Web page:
“… Experience from other countries strongly suggests an aggressive military response not embedded in a broader policy framework would also be ineffective against the armed group and risk greater attention from international jihadist groups. The presence of a well-organized, effective, internationally connected insurgency in Rakhine State could then provide channels that did not previously exist for terrorism. This does not appear to be the HaY’s objective, but the situation could give international jihadists opportunities to insert their own agendas, for example by recruiting Rohingya (particularly in Bangladesh) to carry out such actions on Myanmar soil, or attracting foreign fighters, particularly those from the Indian subcontinent who could blend in easily, to do so…” (emphasis added)
As foreseen by the International Crisis Group, it was another assault by the insurgents on August 25 which triggered the latest round of violence with the government resorting once again to disproportionate use of force.
In his opening remarks at the 36th session of the UN Human Rights Council on September 11, 2017, Zeid Ra’ad Al Hussein, United Nations High Commissioner for Human Rights said that in less than three weeks over 270,000 people have fled to Bangladesh, three times more than the 87,000 who fled the previous operation. He added that since Myanmar has refused access to human rights investigators the current situation could not yet be fully assessed, but the situation seems a textbook example of ethnic cleansing. Reportedly, the number is now 370,000 and the UN Secretary-General António Guterres said that the humanitarian situation is catastrophic. Western media has carried numerous reports regarding the plight of the Rohingya. European Commission’s fact sheet on recent developments says, “The Rohingya crisis is a human rights crisis with serious humanitarian consequences. In Myanmar/Burma, the Rohingya have very limited access to basic services and viable livelihood opportunities due to strict movement restrictions and are denied citizenship rights. This has rendered them one of the largest stateless populations in the world…” Amnesty International has released satellite images which it says show an “orchestrated campaign” to burn Rohingya villages in western Myanmar.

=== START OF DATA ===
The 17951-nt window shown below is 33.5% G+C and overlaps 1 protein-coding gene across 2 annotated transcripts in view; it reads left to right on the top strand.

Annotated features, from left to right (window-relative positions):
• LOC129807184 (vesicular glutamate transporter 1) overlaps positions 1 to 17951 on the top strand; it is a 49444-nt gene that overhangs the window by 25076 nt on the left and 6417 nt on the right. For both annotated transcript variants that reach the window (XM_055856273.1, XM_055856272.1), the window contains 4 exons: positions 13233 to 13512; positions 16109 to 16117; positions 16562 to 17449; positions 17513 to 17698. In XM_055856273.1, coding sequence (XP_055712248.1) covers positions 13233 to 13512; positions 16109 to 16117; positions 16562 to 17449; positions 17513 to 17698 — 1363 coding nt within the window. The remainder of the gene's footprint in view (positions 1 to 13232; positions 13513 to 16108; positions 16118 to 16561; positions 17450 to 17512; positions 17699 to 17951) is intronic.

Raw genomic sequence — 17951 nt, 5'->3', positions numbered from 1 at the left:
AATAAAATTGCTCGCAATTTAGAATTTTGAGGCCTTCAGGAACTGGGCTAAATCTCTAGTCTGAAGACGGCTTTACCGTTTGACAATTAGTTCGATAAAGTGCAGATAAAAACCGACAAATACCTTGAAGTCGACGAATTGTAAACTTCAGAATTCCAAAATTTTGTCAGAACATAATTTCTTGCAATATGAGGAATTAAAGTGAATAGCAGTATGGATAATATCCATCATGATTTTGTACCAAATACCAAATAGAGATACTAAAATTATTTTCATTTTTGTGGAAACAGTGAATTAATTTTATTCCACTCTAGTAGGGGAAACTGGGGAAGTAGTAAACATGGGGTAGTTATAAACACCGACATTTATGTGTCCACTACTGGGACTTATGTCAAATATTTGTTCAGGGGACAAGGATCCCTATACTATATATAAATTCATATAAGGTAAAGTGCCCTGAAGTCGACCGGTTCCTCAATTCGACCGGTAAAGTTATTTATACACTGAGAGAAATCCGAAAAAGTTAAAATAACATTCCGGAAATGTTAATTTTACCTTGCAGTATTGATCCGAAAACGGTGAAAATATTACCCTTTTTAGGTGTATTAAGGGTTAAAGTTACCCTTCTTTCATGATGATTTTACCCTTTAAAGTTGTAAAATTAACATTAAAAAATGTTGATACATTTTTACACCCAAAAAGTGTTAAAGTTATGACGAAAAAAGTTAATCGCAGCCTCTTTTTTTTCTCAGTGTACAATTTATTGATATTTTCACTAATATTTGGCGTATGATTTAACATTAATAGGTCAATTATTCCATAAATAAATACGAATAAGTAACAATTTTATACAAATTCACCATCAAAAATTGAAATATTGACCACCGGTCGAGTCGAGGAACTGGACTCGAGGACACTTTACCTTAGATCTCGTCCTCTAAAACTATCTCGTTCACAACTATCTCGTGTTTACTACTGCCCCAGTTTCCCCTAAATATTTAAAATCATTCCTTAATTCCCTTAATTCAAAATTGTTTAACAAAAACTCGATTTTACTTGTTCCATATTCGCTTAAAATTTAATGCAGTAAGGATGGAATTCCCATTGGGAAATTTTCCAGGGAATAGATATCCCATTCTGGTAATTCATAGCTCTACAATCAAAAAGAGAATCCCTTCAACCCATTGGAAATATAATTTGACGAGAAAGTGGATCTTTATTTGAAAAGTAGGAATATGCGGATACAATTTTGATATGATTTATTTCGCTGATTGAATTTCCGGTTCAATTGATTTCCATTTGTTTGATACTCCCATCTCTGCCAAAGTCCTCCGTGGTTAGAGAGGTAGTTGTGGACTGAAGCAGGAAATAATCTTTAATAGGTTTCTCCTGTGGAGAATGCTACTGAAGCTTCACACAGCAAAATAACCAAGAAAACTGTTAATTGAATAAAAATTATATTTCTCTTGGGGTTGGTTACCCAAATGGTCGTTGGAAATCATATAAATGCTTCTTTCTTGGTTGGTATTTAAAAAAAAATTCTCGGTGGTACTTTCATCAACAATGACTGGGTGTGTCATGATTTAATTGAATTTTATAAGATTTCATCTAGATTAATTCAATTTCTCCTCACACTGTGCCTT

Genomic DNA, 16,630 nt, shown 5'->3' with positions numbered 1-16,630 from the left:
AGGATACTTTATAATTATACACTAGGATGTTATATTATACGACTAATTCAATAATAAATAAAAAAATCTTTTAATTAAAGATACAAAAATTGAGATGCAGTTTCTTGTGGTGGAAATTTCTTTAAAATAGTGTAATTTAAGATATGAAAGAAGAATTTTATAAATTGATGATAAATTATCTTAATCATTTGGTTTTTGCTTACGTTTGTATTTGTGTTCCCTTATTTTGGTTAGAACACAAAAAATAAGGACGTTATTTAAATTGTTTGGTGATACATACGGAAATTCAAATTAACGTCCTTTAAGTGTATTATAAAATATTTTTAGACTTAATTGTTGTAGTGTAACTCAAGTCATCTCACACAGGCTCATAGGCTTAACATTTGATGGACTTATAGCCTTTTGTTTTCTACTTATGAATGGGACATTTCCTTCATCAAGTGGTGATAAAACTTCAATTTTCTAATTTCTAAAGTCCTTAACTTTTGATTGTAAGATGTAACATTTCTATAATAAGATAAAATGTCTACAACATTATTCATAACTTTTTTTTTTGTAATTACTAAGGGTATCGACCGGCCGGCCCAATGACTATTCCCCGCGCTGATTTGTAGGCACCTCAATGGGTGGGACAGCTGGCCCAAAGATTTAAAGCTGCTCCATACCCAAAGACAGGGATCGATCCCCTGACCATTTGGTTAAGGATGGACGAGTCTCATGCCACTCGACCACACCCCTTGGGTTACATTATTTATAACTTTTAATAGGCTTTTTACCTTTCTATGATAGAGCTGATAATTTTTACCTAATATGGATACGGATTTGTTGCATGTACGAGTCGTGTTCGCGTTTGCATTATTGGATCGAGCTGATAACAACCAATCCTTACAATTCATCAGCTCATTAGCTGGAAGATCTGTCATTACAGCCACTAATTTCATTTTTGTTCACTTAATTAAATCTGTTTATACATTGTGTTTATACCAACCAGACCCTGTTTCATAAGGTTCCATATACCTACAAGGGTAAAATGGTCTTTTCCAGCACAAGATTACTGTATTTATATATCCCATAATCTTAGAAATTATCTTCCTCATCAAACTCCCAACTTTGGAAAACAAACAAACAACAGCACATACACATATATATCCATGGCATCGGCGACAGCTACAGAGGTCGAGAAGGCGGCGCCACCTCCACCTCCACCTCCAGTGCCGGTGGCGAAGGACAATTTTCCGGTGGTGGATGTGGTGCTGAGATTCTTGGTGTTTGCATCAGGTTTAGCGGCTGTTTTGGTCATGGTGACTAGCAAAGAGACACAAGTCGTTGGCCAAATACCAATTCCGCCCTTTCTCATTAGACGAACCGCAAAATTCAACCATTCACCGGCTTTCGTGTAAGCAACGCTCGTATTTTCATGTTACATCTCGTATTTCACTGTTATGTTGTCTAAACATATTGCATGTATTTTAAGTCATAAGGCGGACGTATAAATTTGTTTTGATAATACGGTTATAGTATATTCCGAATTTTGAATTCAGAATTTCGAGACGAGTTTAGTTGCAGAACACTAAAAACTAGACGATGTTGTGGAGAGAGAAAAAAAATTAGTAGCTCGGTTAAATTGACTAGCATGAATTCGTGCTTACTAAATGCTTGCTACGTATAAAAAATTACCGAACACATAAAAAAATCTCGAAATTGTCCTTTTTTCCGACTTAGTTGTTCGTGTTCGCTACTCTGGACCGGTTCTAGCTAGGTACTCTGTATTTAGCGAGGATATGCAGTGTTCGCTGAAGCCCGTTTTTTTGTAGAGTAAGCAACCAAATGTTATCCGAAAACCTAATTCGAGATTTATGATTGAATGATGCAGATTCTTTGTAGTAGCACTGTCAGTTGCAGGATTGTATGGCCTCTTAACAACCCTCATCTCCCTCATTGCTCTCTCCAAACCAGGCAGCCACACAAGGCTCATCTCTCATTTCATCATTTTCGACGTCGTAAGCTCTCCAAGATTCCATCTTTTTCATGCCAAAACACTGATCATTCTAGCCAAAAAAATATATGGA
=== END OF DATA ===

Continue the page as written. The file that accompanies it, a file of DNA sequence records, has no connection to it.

• Everybody agrees that the Rohingya are an extremely oppressed minority;
• Their oppression has led to the emergence of insurgent groups;
• These are not radicalized yet, but the potential is there if the current situation were to continue (In a statement posted online, al Qaeda threatened the Myanmar government, calling for militants to set out for Burma. It said, “the savage treatment meted out to our Muslim brothers … shall not pass without punishment, and the government of Myanmar shall be made to taste what our Muslim brothers have tasted”.);
• The Rakhine State is neither Ukraine nor Syria where major powers have conflicts of interest;
• On the contrary, the world has interest in not allowing al-Qaida, ISIS and their likes to secure a bridgehead in the region;
• Thus, the international community and the UN claiming to represent its collective will should be able to step in and make a difference.